The Man Who Scared Me

When I was nine or ten years old, my mother took me to Wilberforce House in High Street, Hull. Wandering alone through the museum rooms, I saw a dead man and fled in panic to find my mam.

The effigy of the Great Emancipator is still there and you may happen upon him if you take the Virtual Tour. The image above is a screen grab. From memory, the room was more true-to-life in the 1950s than it is now. Today is the anniversary of William’s passing. A couple of years after my scare, I found myself doing a six-year stretch in another Wilberforce House – at Malet Lambert School. The other houses were Andrew Marvell, De La Pole and Ferens. (Times have changed. “Malet Lambert have six houses, each with its own ethos.”)

One of the four sons William had with Barbara Ann SPOONER married into the  Hunmanby WRANGHAMs. I don’t know of a closer Wilberforce connection to Filey but there are now twenty-nine of their ilk in my RootsMagic database. Maybe I am just being sentimental.

Today is also the anniversary of Elsie May BURR’s death. (See yesterday’s post.)

Thomas ROSS, Filey-born, crossed the river and married Maria BANNISTER in Cleethorpes, not long after she had turned eighteen. Though Thomas had generations of fisher forebears, his first census occupation was “clerk”. But he was soon working in Grimsby as a fish merchant and must surely have influenced, encouraged, and supported his second son John Carl when he created what would become a famous British brand.

The Ross Group was a British food company founded in Grimsby, England in 1920. The Ross brand remains prominent in the retail frozen fish market. David Ross, the co-founder and significant shareholder in mobile telephone retailer The Carphone Warehouse, is the grandson of J Carl Ross. Originally a small family-owned fish merchanting company, Ross diversified into trawling, fish processing, and later into food processing in general, expanding into factory farming to become the largest chicken producer in Europe by 1962 via a series of takeovers. The company bought out rival Young’s in 1959 and, after a series of takeovers and mergers and de-mergers, forms part of what is now Young’s Bluecrest, the UK’s largest company in the frozen fish sector. The company’s history is also Grimsby’s industrial history.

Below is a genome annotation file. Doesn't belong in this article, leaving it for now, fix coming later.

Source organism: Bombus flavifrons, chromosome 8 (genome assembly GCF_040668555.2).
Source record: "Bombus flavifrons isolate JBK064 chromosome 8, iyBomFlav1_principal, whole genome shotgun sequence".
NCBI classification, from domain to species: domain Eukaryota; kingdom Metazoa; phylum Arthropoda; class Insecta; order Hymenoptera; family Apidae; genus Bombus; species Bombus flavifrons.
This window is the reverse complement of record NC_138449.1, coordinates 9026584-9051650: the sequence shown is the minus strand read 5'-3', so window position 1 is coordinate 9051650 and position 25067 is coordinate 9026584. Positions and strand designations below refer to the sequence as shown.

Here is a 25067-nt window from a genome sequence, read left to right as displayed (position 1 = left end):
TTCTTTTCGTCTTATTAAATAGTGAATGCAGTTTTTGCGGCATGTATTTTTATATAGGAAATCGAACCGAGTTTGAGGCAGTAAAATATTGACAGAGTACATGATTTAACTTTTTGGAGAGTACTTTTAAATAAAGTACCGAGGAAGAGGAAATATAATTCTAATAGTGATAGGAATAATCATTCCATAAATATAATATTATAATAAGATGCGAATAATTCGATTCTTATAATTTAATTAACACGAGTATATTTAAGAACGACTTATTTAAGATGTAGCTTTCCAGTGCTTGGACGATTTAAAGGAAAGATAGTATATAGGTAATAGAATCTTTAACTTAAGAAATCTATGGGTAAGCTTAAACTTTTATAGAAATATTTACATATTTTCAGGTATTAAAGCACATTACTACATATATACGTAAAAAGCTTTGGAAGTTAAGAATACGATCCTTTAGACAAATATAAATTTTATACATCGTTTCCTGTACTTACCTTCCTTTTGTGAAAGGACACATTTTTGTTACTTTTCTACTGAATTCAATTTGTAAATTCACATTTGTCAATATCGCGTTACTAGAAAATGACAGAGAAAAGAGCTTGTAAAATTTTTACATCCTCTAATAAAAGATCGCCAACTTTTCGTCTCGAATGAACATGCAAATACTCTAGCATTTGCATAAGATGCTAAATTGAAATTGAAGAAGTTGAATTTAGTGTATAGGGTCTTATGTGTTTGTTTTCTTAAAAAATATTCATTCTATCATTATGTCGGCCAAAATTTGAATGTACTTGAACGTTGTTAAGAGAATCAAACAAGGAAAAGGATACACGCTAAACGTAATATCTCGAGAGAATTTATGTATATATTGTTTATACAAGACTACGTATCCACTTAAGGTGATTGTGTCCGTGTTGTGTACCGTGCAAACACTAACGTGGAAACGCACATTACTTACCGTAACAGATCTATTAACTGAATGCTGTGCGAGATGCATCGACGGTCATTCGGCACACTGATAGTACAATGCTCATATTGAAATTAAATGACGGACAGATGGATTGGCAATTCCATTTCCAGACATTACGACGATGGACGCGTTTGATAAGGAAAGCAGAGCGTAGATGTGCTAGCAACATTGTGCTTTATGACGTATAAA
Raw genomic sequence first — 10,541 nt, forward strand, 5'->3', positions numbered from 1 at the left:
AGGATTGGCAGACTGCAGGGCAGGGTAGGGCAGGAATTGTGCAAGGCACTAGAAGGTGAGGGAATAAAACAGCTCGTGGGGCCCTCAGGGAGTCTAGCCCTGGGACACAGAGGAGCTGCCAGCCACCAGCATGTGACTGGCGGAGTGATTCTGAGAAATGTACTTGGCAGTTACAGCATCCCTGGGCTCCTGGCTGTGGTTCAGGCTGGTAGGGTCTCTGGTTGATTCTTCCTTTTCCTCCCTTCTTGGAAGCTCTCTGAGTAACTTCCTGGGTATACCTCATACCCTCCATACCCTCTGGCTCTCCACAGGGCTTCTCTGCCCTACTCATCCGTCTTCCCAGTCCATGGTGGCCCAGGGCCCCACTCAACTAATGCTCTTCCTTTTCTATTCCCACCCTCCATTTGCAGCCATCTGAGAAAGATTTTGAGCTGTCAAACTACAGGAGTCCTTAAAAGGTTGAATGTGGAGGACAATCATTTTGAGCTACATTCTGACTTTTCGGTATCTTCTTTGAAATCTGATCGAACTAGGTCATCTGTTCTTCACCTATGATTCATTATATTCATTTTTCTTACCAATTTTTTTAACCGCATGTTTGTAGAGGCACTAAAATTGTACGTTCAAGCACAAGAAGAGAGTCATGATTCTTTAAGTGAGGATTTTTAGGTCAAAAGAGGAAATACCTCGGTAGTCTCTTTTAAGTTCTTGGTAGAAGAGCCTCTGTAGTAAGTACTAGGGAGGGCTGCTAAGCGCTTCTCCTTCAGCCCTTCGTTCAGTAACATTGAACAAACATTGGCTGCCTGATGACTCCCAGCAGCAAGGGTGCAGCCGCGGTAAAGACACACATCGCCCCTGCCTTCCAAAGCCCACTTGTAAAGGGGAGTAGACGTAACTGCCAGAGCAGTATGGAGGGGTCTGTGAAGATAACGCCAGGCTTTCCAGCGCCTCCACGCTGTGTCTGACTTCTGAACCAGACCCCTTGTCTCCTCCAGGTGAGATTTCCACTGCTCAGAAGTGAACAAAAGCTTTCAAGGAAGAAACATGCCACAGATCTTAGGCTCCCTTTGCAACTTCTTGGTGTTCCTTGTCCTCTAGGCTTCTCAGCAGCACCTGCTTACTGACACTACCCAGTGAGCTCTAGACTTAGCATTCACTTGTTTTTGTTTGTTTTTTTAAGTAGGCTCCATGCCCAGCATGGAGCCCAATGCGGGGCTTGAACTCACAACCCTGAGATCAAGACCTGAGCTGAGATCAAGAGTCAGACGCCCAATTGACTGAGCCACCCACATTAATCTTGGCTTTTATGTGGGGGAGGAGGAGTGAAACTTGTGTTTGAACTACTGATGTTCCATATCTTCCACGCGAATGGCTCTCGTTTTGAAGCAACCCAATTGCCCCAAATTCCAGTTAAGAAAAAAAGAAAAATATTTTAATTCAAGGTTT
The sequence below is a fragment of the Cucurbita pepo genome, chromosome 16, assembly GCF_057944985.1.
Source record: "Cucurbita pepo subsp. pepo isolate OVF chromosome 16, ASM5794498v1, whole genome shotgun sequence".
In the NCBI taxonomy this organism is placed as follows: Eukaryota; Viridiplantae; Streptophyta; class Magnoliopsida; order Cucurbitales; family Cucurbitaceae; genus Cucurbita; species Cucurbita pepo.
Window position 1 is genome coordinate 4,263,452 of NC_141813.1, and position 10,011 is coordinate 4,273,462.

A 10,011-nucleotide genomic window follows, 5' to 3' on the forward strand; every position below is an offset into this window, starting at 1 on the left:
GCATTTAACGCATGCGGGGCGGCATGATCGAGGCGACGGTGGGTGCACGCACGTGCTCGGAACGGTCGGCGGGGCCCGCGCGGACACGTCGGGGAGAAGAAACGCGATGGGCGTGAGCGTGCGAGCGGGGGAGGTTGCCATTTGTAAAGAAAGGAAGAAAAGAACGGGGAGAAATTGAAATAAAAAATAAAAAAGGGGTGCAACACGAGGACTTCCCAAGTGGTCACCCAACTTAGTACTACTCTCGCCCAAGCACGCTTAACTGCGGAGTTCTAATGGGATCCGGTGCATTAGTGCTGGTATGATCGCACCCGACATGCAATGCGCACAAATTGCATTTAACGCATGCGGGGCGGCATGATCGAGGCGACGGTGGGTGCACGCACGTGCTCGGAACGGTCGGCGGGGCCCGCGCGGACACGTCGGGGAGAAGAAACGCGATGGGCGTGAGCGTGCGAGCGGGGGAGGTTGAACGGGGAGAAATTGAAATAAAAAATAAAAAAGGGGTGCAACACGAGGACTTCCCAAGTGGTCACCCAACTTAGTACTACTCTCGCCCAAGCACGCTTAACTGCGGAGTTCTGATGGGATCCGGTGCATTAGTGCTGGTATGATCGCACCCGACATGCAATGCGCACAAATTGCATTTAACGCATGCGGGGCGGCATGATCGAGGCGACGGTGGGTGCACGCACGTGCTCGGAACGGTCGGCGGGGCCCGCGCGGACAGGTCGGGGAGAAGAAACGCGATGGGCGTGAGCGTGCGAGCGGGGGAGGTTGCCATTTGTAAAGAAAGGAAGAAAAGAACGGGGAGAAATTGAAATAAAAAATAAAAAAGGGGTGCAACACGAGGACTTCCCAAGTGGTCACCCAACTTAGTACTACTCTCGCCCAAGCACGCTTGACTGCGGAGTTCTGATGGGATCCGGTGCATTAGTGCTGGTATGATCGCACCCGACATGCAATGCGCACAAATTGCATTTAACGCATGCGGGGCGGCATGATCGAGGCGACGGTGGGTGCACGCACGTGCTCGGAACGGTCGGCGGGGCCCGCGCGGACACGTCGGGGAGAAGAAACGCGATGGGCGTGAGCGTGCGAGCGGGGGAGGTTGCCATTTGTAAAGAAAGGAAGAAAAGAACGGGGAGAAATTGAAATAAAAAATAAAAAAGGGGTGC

William ALDEN is the brother of Joseph (birth anniversary 11 April). Baptised at the old Primitive Methodist Chapel, he married Mary Elizabeth AGARS in 1893 and they had three daughters and a son. Firstborn Hester did not reach her first birthday. In her short time on earth, she seems to have been known as “Maggie”. William worked as a porter at Gristhorpe Station and was only thirty-eight when he died.

Richard Cammish “Snosh” JENKINSON and Lily JOHNSON married at St Oswald’s in 1915. Richard served as a sailor/stoker in the First World War and survived. Sadly, three of the couple’s children born after the war died in infancy. Third child George Thomas Johnson JENKINSON, “Tommy Snosh”, became Mayor of Filey.

A new headstone in the churchyard remembers…

The old stone had this inscription (Crimlisk Survey 1977).

In ever loving memory of ELSIE ALICE, the beloved daughter of GEORGE THOMAS & ANN JOHNSON of Filey, died Dec 29 1920, aged 27 years.

‘Blessed are the pure in heart

For they shall see God’

Also, of the above GEORGE THOMAS JOHNSON, who was drowned near Filey Bay from the Coble ‘Mary’, Dec 14 1896, aged 26 years.

‘Out of the deep I cried

Oh Lord be merciful to me’

And his wife ANN JOHNSON, died March 14 1951, aged 82 years.

‘Sadly missed’

About ten years ago, Lily was identified in a photograph of women and children celebrating Christmas at the Ebenezer in, I guess, the late 1940s. Please let me know if this isn’t her.